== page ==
I'm not very imaginative when it comes to vegetables, but I am trying to add more into our meals on a daily basis. I personally don't mind frozen veg for the most part but there are some things I prefer to buy fresh and cook myself, such as broccoli and cauliflower. That's where these steam bags come into play - you just cut up your vegetables and seal them into the ziploc. There are cooking instructions on the front of the bag for a variety of the most common things you might want to cook in there (there are instructions for a full bag or half bag). Throw it in the microwave for the recommended time and voila, steamed vegetables that haven't lost all their goodness and - most importantly - aren't mushy. I think these will help motivate me to keep giving the kids vegetables to try even when I know they won't eat's easier when I know I won't be investing a lot of wasted time.

3. Pandora

Not a new thing, but between my husband and I we have created a list of about 10 stations that cover pretty much any musical mood. It's a really awesome way to discover new artists as well, which I like because I don't listen to the radio at all these days. I'll be firing up my holiday stations any day now :)

4. Amazon's Gift Organizer

Simple concept but it's been really helpful in organizing my ideas for Christmas gifts. You just put in the  names of all the people you need to buy for and you can post links to your ideas right there in the list (whether you find them on Amazon or not).

5. Squeezable Fruit Pouches

My kids are rather suspicious about new foods in general right now, and especially vegetables (see above #2). I'm still trying to find Brighton's kryptonite, but for Pacey it's been the wide availability of pureed fruits/veggies in pouches. I knew that he liked yogurt in a tube so I tried an applesauce pouch, which he loved (I gave B one too, but she gagged so violently after the first squeeze that I gave up for now). Anyway, I've managed to sneak in some of the mixed fruit and vegetable pouches too now. Ultimately, I'd obviously like to get both kids eating whole veggies but for now, if I can sneak a little butternut squash in without him noticing, I'll take it!

6. Oil of Olay Pro-X Advanced Cleansing System (see it here on Amazon)

My sister gave me this for my birthday and I love it. Anyone who knows me knows that I am not a Beauty Routine kinda girl. It's a simple moisturizer in the morning and usually just a face cleansing wipe at night (my sister is cringing reading this). This is a more reasonable version of a Clarisonic brush; I use it in the shower with a mild exfoliator and it's like having a little mini face massage every morning. Very refreshing!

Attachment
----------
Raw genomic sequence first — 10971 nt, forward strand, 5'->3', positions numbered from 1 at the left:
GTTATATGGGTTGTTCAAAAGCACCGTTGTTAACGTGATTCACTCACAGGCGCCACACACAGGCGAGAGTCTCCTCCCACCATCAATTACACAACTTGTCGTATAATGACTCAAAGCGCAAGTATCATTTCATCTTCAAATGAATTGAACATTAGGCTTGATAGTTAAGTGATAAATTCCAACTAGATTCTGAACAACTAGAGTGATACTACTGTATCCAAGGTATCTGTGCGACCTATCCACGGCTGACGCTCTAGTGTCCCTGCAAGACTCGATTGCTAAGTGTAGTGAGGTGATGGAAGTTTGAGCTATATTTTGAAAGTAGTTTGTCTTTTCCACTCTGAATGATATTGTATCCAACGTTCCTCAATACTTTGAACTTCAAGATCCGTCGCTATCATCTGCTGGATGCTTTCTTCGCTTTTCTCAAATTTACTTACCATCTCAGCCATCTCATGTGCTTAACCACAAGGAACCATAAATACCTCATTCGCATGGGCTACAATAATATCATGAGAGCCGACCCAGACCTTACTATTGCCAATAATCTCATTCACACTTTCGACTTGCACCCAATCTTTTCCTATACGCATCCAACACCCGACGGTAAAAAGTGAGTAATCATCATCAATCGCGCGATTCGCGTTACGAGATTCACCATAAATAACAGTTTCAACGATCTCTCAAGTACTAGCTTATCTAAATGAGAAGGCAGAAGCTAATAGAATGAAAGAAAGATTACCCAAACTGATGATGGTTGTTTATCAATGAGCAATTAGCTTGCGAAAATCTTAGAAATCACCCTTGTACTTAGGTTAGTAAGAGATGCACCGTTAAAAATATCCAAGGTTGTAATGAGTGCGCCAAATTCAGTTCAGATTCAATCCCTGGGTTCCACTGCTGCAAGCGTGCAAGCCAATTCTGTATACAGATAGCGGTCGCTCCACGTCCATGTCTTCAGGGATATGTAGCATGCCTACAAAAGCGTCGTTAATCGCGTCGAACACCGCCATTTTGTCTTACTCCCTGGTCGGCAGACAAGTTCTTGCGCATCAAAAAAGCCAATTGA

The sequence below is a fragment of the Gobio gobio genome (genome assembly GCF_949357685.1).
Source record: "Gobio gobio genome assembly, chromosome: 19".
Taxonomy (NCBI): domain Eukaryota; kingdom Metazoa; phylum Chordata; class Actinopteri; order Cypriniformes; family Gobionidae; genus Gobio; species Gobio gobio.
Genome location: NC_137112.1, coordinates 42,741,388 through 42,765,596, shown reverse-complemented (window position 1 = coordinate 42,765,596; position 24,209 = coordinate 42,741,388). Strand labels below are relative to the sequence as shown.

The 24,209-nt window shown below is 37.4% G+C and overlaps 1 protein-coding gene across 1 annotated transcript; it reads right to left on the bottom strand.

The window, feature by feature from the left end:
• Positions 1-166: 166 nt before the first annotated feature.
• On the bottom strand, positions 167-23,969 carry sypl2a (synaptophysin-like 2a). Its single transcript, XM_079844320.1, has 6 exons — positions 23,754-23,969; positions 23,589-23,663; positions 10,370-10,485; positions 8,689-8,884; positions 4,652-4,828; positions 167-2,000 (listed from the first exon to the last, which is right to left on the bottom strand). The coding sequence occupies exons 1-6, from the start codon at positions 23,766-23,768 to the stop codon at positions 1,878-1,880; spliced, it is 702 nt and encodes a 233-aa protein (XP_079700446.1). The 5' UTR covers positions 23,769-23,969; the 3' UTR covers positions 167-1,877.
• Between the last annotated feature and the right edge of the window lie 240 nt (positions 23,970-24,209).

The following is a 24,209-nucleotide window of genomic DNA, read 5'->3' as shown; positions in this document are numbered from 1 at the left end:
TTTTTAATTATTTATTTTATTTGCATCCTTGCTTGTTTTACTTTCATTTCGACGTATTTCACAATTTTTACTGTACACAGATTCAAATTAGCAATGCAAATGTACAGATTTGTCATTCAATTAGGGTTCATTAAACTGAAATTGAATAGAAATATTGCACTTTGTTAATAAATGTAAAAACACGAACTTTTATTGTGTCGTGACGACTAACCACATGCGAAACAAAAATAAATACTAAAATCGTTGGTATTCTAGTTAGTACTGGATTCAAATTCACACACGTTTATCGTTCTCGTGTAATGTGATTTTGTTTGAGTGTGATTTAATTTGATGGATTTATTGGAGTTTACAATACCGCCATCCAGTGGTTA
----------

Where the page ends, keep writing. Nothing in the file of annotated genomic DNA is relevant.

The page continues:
What are you loving lately?

Saturday, November 12, 2011

Build Up

I LOVE the holiday season. I don't care that the Halloween clearance is immediately replaced with Christmas items. Bring it on. I loved themed party items, Christmas candy, silly Christmas socks, and you can pretty much count on finding Christmas music playing in my house from Thanksgiving on. We typically get our Christmas tree on Thanksgiving weekend so we can enjoy it all the way through the build up to Christmas. I am working my way through my Christmas shopping list, taking advantage of early bargains and getting immense satisfaction ticking things off my list.

On the flip side, however, as of the day after Christmas I am DUNN. I want the decorations gone, the presents put away and all that leftover bad-for-you food either eaten or tossed. One of the best gifts my husband ever gave me was the year Pacey was in the NICU. Christmas sort of sucked anyway because he wasn't home, and although we did our best it was a bit like just going through the motions. Anyhow, the day after Christmas I went to spend some time with him in the hospital and when I returned home a couple of hours later, Chris had completely undressed the tree, put away the ornaments and dragged the tree out of the house. It was awesome.

One of my pet peeves is seeing Christmas wreaths still hung up in February and March. I don't know why, but there were a significant number around our neighborhood last year and I was really tempted to go around Grinch-style and take them all down (I didn't).

Anyway, in the spirit of early-bird celebration, I wanted to share two websites that I have found useful in getting good deals. I really love the process of selecting gifts for people. Getting something for someone you know is exactly what they want is great, but there is also something to be said for knowing someone well enough to pick something that is completely unexpected and yet perfect.

Want Not is my go-to site for limited time online deals. She basically trolls the internet for hot deals each day and posts links to them with the relevant coupon codes if necessary. I have gotten some truly ridiculous deals this way, and she is great about explaining to how stack coupon codes to get the most out of various deals.